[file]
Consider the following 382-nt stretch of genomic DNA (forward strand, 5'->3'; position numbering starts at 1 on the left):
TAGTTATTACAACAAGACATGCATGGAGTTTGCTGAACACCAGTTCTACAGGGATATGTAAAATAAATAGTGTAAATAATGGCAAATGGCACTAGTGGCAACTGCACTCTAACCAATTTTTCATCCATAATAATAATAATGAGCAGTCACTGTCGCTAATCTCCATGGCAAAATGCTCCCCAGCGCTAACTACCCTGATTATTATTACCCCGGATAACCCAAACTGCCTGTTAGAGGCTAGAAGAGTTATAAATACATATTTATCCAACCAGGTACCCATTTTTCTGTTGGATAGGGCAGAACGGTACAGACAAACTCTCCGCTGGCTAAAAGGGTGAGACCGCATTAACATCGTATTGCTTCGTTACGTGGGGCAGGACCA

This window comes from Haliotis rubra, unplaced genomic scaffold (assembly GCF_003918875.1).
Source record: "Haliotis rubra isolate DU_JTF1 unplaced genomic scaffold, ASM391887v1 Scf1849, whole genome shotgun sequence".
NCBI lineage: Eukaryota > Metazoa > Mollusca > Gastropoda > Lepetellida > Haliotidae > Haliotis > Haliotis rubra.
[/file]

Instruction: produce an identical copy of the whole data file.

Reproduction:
Consider the following 382-nt stretch of genomic DNA (forward strand, 5'->3'; position numbering starts at 1 on the left):
TAGTTATTACAACAAGACATGCATGGAGTTTGCTGAACACCAGTTCTACAGGGATATGTAAAATAAATAGTGTAAATAATGGCAAATGGCACTAGTGGCAACTGCACTCTAACCAATTTTTCATCCATAATAATAATAATGAGCAGTCACTGTCGCTAATCTCCATGGCAAAATGCTCCCCAGCGCTAACTACCCTGATTATTATTACCCCGGATAACCCAAACTGCCTGTTAGAGGCTAGAAGAGTTATAAATACATATTTATCCAACCAGGTACCCATTTTTCTGTTGGATAGGGCAGAACGGTACAGACAAACTCTCCGCTGGCTAAAAGGGTGAGACCGCATTAACATCGTATTGCTTCGTTACGTGGGGCAGGACCA

This window comes from Haliotis rubra, unplaced genomic scaffold (assembly GCF_003918875.1).
Source record: "Haliotis rubra isolate DU_JTF1 unplaced genomic scaffold, ASM391887v1 Scf1849, whole genome shotgun sequence".
NCBI lineage: Eukaryota > Metazoa > Mollusca > Gastropoda > Lepetellida > Haliotidae > Haliotis > Haliotis rubra.